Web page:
Nostalgia

Nostalgia | The Voyage of Friendliness

  In November of 1915, journalist Elwood Lloyd, his wife (referred to only as “Little Partner”), and their small dog Patsy May, put their birch-bark canoe the “Vagabond” in the water at Chautauqua Lake, New York, and started a 3,976-mile,…

Nostalgia | Cosimo’s Bar

Cosimo’s Bar, located at 1201 Burgundy St. in the French Quarter, is not, in fact, connected to music studio owner Cosimo Matassa. Instead, it was named after its original proprietor, Cosimo “Gus” LoBuono. Opened in 1934, the bar was more…

Nostalgia | John F. Popp & Rebecca Grant Popp

When businessman and philanthropist John F. Popp died in 1918, one of the first beneficiaries of his legacy was Audubon Park. His donation was to be used to “increase the recreative opportunities of the park for the benefit of the…

Nostalgia | Brother Isaiah

Brother Isaiah, pictured in his white robe among a crowd of spectators in 1920, lived with his mother and sister aboard a small, ramshackle houseboat on the batture at Calhoun Street while he worked as a ships’ watchman. He became…

Nostalgia | Carnival Cancellations

Image provided courtesy of the Historic New Orleans Collection, John T Mendes Photograph Collection, Gift of Waldemar S. Nelson, 2003.0182.162 A Mardi Gras masker in 1919. While there were no large krewe events that year, “celebration of an impromptu nature”…

Nostalgia | 111 to One11

The standalone seven-story brick building located at 111 Iberville St., across from Canal Place, was built circa 1884 by…

Nostalgia | E. A. Farley Florist

New Orleans native E.A. Farley started his plant nursery in Gentilly in 1911. There were no roads leading to the undeveloped cow…

Racing Into History

In the infield of the New Orleans Fair Grounds are two small white obelisks inscribed with the names Pan…

Saint Roch

Saint Roch Chapel in 1920, photographed by John Mendes. Based on chapels in Germany and Hungary, it was noted as one of the best examples of Gothic architecture in the United States. Saint Roch, also the patron saint of dogs,…

Nostalgia: Monkey Business on Canal

Image provided courtesy of The Historic New Orleans Collection, Charles L. Franck Photographers, 1979.325.5047 The Brass Rail opened at 1316 Canal St. in 1934. Taking its name from the brightly polished brass rail running along the mahogany bar, the Brass…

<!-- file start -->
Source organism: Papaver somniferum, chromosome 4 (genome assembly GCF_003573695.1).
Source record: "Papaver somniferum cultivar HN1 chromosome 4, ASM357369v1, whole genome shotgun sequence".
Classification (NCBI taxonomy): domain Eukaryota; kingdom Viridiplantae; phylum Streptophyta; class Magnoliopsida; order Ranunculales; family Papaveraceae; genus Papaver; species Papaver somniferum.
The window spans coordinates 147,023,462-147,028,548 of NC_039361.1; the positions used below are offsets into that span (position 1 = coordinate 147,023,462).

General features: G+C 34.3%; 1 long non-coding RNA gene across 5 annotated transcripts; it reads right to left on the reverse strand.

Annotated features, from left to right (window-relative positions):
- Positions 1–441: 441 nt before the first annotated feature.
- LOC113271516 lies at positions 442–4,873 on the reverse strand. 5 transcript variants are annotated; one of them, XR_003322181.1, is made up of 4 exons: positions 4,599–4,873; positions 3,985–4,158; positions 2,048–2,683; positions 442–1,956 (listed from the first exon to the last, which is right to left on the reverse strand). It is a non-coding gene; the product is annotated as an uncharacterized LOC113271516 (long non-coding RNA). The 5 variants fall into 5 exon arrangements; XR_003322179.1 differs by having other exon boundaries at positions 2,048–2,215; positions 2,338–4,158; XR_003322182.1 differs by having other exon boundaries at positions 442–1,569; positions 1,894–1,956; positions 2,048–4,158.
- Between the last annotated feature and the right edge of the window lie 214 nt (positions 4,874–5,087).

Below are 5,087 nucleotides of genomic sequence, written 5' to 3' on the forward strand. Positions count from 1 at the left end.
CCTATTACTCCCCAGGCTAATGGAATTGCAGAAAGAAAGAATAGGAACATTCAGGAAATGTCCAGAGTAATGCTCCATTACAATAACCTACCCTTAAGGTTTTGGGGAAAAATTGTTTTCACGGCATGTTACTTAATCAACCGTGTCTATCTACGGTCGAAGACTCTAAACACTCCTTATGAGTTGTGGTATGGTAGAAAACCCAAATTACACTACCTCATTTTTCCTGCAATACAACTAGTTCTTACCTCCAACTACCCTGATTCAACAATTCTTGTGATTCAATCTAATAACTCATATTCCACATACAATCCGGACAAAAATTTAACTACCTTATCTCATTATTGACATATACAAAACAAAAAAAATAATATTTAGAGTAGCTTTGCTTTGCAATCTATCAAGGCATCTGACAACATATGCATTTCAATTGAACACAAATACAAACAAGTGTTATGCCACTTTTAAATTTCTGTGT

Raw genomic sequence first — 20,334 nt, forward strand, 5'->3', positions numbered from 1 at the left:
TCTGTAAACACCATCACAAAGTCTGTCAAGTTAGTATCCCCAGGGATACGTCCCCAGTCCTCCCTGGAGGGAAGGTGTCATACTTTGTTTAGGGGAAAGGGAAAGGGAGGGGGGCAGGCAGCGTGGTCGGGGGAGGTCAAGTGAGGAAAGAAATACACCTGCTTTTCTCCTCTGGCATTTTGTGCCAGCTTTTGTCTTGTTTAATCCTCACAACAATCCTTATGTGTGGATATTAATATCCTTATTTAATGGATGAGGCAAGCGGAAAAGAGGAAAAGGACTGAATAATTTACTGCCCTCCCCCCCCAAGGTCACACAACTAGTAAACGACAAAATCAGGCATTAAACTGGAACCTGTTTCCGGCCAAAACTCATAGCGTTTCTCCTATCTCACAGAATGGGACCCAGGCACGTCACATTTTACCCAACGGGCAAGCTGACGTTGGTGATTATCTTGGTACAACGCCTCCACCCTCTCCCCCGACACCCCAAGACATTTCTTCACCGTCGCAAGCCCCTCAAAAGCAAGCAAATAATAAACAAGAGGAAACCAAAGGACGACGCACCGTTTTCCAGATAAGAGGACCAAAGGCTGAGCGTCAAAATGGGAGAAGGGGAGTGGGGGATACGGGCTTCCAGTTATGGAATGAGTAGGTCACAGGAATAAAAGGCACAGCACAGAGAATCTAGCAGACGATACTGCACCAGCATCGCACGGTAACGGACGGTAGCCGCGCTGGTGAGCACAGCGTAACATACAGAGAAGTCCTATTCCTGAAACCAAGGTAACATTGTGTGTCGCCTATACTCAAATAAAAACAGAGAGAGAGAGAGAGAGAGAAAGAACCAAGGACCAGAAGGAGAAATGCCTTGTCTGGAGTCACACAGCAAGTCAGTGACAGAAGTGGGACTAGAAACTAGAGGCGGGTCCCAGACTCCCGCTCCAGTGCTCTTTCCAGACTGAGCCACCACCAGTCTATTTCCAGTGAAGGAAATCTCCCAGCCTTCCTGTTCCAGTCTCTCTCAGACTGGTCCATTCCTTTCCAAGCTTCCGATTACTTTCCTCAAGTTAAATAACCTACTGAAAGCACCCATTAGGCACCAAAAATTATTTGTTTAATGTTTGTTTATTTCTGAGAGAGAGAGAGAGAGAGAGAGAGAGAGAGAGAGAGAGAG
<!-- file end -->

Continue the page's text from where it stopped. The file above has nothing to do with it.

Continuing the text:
Nostalgia: Furniture Fame

Abraham Mintz left Russia to escape religious persecution, arriving in New Orleans in 1910 with only $3 and unable to speak the English language.  His first job was on the riverfront, carrying bananas for 25 cents a day. He moved…

Angelo Brocato

Angelo Brocato immigrated to New Orleans from Sicily in the early 1900s, following a long apprenticeship at an ice cream and pastries parlor in Paloma. He opened his own shop in the French Quarter, introducing New Orleans to Italian-style ice…

Nostalgia: Straw Hat Day

Straw Hat Day – the day designated for men to switch from winter hats to the straw hats of spring and summer – quietly started in New Orleans in the late 1910s.  But in April of 1922, Mayor Andrew McShane…

Nostalgia: Baron Fazzio’s Bowling Fascination

In 1941, Dom Fazzio opened Fazzio’s Bowling Alley, located at 1301 N. Rampart St. His tongue-in-cheek comment was that he loved bowling so much that he wanted to be sure he’d always have an alley at the ready. Known as…

Nostalgia: Arts History

Max Simon Rau opened M. S. Rau Antiques in 1912 at 719 Royal St.; 19 years later, he moved to a larger space at 630 Royal St., and the business has been located there ever since. Two expansions occurred in…

Layers of History

One of the oldest structures on Lee Circle has gone through many iterations.

Derby Dreams

The New Orleans Recreation Department Soap Box Derby